Like other kestrels, the nankeen kestrel characteristically hovers while hunting, keeping the body horizontal and the head still as it scans for prey. When prey is spotted, the kestrel drops towards the ground until it is near enough to strike (2) (3) (5) (6). The diet of the nankeen kestrel includes a variety of small mammals, birds, reptiles and insects, and it also takes centipedes and spiders (2) (3) (5) (6) (9). As well as hovering, the nankeen kestrel also hunts by swooping onto prey from a perch, and it sometimes catches insects and even birds in the air (2) (3) (6).
The nankeen kestrel is usually found alone or in breeding pairs, but larger numbers occasionally gather where there is an abundance of food, such as during plagues of mice or locusts (2). Individuals sometimes perform territorial displays that involve glides on slightly drooped wings, interspersed with burst of rapid, shallow wing beats, often with the body tilted to alternate sides to produce flashes of the dark upperparts or white underparts (2) (3).
Breeding pairs of nankeen kestrels perform aerial courtship displays, and the male also brings food to the female as part of courtship (2) (3). The breeding season of this small falcon runs from around July to February, peaking between September and December (2), and pairs often mate for life (5) (6).
The nankeen kestrel nests in a variety of locations, from tree hollows, cliff ledges and urban buildings to the old stick nest of another bird (2) (3) (6). This species has even been known to nest below ground in sink-holes and mine shafts (2) (3). Except when it uses an old stick nest, the nankeen kestrel generally lays its eggs in a simple depression or scrape (3) (6), sometimes adding bits of bark or rotting wood (2).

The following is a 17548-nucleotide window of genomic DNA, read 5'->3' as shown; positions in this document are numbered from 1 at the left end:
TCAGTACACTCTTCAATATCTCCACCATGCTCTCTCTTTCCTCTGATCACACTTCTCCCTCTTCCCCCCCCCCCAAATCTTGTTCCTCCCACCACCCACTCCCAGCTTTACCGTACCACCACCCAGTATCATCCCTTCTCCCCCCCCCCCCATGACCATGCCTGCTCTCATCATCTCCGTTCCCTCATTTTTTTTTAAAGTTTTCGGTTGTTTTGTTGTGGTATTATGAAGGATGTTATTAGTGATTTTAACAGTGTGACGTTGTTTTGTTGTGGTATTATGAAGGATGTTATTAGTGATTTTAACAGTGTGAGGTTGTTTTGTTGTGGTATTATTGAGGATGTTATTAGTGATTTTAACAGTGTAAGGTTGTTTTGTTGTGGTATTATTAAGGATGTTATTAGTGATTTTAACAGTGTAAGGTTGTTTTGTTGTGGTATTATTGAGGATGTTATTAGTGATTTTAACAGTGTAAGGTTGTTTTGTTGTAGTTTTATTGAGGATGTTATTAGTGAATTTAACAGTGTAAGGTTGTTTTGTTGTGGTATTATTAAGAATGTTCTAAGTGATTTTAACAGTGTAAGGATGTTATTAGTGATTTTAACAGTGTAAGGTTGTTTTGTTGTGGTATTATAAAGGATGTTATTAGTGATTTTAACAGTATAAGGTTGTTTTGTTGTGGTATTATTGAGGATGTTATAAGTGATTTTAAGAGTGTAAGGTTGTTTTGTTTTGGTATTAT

The clutch size of the nankeen kestrel varies from one to six eggs, with three to five being more usual (2) (3). The eggs hatch after 26 to 29 days and the young kestrels leave the nest at 28 to 35 days old (2), although they remain dependent on the adults for up to 2 more months (3). The female nankeen kestrel performs most of the incubation of the eggs, while the male brings most of the food to the nest (6). The nankeen kestrel usually raises only one brood each year (6), and the young reach sexual maturity at about a year old (3).